There will be little-to-no change in BlackRock’s arrangements in Australia and New Zealand, but the news of JP Morgan’s $1 trillion new securities services mandate shocked the custody and administration world last week.
BlackRock has reassigned about 20 per cent of its US$5 trillion in assets under management and administration to JP Morgan and away, largely, from State Street, which has been BlackRock’s custodian since 1988. The complex transition will take about 18 months to complete.
Jay Hooley, State Street Corporation’s chairman and chief executive, described the BackRock change as a “one-time recalibration of their service providers”, although he admitted to have been “disappointed” by it. “Our relationship with BlackRock is still very global and growth orientated,” he told Reuters.
State Street shares fell 3.4 per cent on the news, which will cost the firm tens of millions of dollars annually. However, spokespeople in Boston said that the firm had gained about US$1.3 trillion in new custody and admin mandates in the past 12 months.
State Street, the world’s second-largest custodian after BNY Mellon, has about US$29 trillion under custody and admin. JP Morgan, the third largest, has about US$20 trillion.
In Australia, JP Morgan is already the largest custodian, a mantle which it only recently regained from NAB Asset Servicing after a long period further down the list.
Most of BlackRock’s Australian assets, which total about A$74 billion, are already in JP Morgan’s care, although the big manager also uses several other custodians.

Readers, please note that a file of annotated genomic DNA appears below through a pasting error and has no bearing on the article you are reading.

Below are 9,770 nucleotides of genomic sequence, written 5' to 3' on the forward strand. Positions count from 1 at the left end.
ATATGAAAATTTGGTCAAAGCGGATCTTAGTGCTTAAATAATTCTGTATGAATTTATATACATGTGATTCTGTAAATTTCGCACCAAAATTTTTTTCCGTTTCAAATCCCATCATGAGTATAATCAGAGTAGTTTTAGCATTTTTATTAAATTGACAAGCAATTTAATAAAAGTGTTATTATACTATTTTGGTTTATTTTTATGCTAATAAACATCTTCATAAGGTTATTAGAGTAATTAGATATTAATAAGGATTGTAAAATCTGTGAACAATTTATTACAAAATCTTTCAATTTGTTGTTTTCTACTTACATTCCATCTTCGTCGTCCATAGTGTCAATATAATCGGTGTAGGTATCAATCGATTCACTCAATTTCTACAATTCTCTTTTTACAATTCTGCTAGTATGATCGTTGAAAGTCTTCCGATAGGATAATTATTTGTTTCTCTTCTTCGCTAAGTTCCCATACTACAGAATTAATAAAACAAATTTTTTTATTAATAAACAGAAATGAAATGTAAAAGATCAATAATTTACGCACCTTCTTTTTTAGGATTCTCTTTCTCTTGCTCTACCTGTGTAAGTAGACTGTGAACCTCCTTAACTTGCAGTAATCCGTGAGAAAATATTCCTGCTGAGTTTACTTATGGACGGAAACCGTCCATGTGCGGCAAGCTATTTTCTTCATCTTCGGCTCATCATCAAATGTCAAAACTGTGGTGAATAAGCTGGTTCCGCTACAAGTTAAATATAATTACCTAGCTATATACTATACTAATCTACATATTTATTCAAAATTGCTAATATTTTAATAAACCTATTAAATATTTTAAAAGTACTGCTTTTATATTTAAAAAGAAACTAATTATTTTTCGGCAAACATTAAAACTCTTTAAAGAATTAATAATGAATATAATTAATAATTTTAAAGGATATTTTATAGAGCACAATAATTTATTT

BlackRock said in a statement from Hong Kong on Friday: “We are expanding our fund accounting, fund administration, and custodial relationship with JPMorgan Chase, while maintaining strong partnerships with State Street, Bank of New York Mellon, and others. As a fiduciary, we work with a diverse group of global custody providers for the benefit of our clients.”
While the assets to be redeployed from an admin point of view have not yet been specified publicly, it is understood they will likely be split off on product rather than regional lines.
The interesting question is ‘why?’. According to ‘Global Custodian’ newsletter BlackRock will be able to reduce its costs through a new fee structure with JP Morgan and also diversify its counter-party risk.
Notwithstanding those good reasons, the industry sector will be keen to see whether the move will have proved worth it. Not many big custody customers wish to use two main custodians, although it has been more common in the US than elsewhere.
In New Zealand, for instance, the NZ$35 billion Accident Commission fund culled its custodians from two to one (JP Morgan) last year after having used another for domestic custody only.
In Australia, the people involved in last year’s T-Corp custody tender are said to have considered the use of two custodians at an early stage of their work, but in the end decided on just one – also JP Morgan.
* Greg Bright is publisher of Investor Strategy News (Australia)